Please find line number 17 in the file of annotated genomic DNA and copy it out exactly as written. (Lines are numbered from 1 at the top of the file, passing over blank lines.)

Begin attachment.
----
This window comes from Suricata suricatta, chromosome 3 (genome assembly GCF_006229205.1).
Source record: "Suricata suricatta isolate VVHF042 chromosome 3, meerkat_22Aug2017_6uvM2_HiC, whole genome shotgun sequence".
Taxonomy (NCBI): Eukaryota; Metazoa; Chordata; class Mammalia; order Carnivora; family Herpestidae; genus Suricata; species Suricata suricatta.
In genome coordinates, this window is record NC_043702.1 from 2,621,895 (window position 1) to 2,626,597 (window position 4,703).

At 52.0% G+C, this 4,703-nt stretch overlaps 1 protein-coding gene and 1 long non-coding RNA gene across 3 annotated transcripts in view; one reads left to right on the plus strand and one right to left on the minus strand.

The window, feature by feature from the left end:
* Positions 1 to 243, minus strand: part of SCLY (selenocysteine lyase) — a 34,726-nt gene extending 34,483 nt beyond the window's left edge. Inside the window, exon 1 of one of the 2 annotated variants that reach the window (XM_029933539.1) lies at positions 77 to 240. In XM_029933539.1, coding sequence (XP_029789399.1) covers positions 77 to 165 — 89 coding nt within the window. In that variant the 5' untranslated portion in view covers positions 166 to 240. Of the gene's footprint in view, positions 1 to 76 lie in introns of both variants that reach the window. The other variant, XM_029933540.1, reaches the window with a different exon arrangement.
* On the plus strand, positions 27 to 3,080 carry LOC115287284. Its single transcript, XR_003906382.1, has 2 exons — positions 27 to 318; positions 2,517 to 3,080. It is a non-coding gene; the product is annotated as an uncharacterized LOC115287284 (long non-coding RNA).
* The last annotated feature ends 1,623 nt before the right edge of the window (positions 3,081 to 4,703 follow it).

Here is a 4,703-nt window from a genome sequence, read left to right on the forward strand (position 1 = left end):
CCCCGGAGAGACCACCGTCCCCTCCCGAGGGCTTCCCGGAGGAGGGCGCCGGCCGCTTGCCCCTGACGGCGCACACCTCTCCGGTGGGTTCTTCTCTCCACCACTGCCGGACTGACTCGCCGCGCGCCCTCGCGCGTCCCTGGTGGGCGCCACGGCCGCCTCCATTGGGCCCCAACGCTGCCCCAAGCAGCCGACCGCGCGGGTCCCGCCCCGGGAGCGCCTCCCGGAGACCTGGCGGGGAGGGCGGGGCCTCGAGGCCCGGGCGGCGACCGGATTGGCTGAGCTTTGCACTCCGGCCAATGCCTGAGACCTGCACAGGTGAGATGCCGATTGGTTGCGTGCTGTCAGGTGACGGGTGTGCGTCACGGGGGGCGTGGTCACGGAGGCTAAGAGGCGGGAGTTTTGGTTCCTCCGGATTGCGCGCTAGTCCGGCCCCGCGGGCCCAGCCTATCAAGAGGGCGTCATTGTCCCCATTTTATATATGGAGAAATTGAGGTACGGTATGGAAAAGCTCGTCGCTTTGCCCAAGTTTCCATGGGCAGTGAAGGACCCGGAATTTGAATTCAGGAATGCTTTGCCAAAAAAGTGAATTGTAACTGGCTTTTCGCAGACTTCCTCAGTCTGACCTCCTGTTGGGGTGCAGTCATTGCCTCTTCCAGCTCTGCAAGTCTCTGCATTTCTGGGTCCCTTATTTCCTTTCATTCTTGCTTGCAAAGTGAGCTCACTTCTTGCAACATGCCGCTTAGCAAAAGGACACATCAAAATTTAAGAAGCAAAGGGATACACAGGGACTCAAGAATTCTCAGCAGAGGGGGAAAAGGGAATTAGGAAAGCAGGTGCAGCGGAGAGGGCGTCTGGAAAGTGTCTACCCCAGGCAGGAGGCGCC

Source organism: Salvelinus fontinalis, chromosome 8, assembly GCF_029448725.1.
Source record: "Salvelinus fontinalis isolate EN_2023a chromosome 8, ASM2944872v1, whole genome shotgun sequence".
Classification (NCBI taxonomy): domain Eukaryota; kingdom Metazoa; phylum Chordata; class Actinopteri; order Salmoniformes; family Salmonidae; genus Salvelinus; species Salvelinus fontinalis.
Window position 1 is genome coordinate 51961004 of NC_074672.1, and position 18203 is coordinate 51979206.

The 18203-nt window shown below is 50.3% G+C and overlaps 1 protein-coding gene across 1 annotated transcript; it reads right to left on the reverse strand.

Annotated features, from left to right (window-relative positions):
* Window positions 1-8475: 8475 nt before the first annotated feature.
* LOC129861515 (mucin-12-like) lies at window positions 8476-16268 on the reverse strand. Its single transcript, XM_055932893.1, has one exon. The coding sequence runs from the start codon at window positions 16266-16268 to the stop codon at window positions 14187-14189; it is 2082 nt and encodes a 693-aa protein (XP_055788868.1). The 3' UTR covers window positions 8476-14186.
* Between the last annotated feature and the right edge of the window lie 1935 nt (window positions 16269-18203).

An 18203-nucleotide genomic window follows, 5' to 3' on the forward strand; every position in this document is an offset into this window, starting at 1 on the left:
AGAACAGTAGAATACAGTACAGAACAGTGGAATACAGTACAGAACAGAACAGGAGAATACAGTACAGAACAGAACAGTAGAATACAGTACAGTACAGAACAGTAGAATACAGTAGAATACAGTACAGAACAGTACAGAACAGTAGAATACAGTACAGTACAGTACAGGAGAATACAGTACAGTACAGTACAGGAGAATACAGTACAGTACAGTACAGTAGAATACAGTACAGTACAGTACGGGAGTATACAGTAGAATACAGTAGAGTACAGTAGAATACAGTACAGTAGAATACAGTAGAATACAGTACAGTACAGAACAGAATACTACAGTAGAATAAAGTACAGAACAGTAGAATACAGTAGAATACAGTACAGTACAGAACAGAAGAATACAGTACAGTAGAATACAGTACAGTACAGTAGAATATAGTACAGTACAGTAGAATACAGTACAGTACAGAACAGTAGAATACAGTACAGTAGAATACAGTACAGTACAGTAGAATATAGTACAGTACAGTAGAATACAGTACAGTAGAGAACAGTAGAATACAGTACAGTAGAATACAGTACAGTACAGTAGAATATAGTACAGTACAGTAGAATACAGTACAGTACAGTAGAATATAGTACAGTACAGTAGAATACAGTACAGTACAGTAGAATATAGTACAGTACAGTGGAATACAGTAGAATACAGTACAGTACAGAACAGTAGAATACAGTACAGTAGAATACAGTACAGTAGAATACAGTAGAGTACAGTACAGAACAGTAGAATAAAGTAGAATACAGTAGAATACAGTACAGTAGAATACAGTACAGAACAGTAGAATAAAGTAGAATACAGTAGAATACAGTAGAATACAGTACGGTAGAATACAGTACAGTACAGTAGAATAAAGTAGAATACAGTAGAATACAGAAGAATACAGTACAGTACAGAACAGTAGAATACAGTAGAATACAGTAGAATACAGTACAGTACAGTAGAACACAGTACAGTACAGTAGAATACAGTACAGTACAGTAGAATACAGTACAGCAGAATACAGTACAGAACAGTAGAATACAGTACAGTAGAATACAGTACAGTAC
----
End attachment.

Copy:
Annotated features, from left to right (window-relative positions):